A new national geoscience agency will begin operations next month, the latest of several to come up with new ideas to support the island’s future.
The National Geospatial Agency will launch a range of exhibitions in the coming weeks in a bid to better understand the islanders’ daily lives and the cultural, economic and social impact of their changing location, including a series on how they work, where they live and how they travel.
The programme will focus on local people and cultural events, and will be organised by the National Geographic Ireland, the agency’s new regional director, Anne Leibovitch.
“Geospatial data and analysis is at the heart of every project we undertake,” Ms Leibovich said.
“We’re working with people all over Ireland to create a digital world where the future of our island is the future.”
“We want to create new opportunities for people who live in the capital, Dublin, to connect with each other and share ideas and experiences.”
It’s a very exciting time to be working in Ireland.
“Geoscience research, tourism and the development of the tourism industry are among the activities planned for the new project.”
There are a lot of issues that are at the core of this island and the economic, cultural and social implications of our changing location,” Ms Lehovich said, adding that the agency had been looking to develop new ways to make a positive impact on the people of the island.”
This will include an exploration of the role of geospacial data in the tourism sector, with the intention of connecting people from all walks of life to our unique heritage.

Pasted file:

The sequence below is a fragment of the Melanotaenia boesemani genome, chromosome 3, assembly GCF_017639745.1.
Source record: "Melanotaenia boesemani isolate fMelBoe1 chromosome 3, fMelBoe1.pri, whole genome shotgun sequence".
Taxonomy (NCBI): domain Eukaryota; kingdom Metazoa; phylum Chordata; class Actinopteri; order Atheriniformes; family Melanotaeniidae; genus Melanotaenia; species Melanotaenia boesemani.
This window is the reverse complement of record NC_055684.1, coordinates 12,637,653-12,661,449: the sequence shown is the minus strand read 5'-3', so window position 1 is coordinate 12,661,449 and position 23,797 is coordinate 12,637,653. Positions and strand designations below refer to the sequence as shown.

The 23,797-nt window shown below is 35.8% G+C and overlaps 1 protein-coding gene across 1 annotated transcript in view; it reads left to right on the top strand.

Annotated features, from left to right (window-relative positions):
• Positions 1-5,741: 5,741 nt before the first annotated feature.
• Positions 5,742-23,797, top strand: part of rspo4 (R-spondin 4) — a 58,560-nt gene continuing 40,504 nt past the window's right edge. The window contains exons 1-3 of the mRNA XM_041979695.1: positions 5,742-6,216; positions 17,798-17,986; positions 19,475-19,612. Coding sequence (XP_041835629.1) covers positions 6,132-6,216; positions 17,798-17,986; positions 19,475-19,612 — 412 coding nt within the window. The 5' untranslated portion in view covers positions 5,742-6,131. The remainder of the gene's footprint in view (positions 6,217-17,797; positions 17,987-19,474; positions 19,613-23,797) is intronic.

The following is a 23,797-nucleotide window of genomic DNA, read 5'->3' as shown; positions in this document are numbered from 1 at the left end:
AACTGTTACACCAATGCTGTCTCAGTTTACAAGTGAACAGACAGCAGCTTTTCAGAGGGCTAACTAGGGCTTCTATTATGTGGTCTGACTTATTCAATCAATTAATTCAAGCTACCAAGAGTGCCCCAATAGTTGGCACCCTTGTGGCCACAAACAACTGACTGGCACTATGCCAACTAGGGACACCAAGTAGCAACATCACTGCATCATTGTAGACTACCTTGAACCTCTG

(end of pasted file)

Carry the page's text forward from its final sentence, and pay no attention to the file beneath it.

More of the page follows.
“In its inaugural programme, the new agency will aim to create the most in-depth geospaces of the world.
The new exhibition will focus particularly on the impact of tourism on the local economy, and on how people use the landscape to create an immersive and engaging experience.
Ms Leibvich said the new collection would highlight the cultural and economic impact of the change, and would also help to create connections with people in rural areas, such as those in Galway and Limerick.”
The images will be interactive, using interactive technology that will enable people to look at the world through different lenses.””
They are a part of the story and they can share in this story.”
“The images will be interactive, using interactive technology that will enable people to look at the world through different lenses.”
Geospacial analysis is a vital tool for geographers, but it has also attracted controversy.
In February, a series called ‘What You Can See’ was launched by the University of Limerick in partnership with the National Geographic Society, which questioned whether the new exhibition should be classified as research.
“What We Can See” is based on photographs taken by a geographer, which has been shown in a number of exhibitions across Europe.
The aim is to highlight the differences between different types of geocoding.
“In the case of Ireland, it is really difficult to get accurate geocodes,” Ms Leah said.